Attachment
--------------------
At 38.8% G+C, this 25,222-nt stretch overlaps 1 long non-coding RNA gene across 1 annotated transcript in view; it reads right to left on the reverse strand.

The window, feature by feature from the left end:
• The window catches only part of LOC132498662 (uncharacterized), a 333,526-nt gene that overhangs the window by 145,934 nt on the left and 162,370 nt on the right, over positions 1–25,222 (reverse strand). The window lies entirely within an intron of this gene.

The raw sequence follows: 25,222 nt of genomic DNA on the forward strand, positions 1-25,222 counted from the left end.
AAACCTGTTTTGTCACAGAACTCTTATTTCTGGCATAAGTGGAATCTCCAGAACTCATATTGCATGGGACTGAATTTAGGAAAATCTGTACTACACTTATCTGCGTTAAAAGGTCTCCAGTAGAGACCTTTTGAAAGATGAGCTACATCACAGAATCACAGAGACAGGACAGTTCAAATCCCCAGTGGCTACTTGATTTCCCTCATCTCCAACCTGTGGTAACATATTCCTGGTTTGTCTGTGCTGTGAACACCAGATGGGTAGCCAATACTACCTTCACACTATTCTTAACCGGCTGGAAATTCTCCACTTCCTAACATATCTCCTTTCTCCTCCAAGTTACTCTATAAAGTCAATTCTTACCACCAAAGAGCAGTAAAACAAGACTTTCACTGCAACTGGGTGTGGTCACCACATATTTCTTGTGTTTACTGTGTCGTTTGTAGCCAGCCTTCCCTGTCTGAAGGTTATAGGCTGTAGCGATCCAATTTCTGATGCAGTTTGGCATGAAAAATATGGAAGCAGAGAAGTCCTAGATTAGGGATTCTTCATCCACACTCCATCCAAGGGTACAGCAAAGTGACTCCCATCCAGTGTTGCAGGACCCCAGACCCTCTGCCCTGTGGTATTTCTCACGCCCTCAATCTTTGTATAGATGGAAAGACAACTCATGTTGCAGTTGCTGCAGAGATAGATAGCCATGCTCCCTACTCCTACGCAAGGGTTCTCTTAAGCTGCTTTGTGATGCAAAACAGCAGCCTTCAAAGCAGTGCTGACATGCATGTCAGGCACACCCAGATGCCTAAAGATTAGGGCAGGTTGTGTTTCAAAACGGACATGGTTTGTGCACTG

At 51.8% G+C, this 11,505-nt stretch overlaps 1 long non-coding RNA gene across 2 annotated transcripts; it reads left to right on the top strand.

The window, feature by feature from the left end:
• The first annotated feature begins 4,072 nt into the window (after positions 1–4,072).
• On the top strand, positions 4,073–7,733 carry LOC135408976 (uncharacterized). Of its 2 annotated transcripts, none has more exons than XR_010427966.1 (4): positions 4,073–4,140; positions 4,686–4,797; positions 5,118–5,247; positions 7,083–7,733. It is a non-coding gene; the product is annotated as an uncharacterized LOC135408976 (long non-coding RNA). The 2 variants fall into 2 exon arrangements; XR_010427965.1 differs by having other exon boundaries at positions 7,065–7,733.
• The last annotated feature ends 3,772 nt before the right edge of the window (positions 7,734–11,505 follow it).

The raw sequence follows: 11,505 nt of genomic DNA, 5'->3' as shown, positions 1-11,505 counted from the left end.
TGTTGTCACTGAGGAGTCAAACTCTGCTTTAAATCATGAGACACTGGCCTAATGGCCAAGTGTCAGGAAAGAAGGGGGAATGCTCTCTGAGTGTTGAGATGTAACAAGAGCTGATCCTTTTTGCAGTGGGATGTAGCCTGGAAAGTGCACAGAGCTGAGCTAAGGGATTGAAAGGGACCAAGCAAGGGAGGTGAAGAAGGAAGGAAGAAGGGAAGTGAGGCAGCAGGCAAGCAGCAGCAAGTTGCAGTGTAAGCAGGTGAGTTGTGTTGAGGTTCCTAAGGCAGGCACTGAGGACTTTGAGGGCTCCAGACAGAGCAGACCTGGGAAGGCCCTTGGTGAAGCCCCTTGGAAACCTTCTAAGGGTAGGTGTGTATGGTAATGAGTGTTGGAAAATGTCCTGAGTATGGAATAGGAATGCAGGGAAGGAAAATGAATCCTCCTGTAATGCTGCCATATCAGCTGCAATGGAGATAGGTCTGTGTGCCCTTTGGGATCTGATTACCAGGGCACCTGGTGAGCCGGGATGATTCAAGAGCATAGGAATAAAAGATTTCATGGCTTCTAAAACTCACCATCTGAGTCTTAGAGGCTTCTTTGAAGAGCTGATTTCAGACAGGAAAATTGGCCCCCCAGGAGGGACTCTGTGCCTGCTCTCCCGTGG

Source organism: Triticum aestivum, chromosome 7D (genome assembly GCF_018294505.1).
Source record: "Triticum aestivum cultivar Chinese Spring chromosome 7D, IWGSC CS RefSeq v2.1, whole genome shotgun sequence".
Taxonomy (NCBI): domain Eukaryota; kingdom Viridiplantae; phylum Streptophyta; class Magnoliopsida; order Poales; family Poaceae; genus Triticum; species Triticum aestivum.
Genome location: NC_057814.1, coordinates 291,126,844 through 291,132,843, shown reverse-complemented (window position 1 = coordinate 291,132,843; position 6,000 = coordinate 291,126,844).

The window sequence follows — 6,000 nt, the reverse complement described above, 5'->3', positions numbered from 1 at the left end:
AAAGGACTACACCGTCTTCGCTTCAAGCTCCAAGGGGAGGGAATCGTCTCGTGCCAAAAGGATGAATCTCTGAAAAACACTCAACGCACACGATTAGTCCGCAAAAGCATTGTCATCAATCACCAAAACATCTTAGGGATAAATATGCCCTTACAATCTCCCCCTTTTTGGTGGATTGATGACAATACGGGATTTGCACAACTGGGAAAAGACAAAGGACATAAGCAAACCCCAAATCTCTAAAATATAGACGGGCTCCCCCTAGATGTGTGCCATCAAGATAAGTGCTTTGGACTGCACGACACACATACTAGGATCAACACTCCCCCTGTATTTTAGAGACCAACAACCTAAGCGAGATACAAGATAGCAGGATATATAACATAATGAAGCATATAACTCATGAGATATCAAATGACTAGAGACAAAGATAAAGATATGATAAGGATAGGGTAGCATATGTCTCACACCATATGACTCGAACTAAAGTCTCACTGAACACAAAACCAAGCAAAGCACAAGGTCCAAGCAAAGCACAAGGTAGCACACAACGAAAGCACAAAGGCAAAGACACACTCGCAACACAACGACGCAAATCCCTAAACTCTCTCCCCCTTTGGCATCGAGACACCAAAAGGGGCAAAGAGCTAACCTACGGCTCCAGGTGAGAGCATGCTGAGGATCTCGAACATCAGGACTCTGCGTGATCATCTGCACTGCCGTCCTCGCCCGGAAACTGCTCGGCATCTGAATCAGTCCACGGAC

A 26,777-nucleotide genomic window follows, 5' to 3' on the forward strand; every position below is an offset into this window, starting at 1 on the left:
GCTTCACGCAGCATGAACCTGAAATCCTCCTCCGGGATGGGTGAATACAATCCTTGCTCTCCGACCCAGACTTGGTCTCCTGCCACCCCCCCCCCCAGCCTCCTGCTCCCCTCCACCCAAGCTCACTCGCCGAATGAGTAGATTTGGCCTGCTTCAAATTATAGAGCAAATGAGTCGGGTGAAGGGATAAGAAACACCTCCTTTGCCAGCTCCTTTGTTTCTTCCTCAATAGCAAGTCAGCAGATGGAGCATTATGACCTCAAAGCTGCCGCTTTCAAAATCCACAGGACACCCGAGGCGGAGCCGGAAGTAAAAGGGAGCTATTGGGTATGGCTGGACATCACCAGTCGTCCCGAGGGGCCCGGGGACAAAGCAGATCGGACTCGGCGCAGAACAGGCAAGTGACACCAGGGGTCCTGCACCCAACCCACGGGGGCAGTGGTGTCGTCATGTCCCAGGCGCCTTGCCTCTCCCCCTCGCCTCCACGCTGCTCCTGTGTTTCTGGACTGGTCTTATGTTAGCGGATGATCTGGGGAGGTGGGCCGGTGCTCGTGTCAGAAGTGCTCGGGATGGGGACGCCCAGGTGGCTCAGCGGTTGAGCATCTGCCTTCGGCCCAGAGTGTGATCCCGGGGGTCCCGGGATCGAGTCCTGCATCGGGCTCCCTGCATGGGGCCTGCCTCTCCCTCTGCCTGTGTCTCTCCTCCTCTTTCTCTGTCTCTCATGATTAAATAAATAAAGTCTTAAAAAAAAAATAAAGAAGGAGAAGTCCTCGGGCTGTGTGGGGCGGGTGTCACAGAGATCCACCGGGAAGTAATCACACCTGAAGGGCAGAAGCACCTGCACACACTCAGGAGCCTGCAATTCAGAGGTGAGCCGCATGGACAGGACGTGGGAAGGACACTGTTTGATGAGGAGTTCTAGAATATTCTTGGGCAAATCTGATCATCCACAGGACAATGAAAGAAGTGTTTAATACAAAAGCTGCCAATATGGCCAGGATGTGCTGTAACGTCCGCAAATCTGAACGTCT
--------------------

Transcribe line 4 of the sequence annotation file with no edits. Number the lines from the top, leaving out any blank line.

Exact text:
The raw sequence follows: 25,222 nt of genomic DNA on the forward strand, positions 1-25,222 counted from the left end.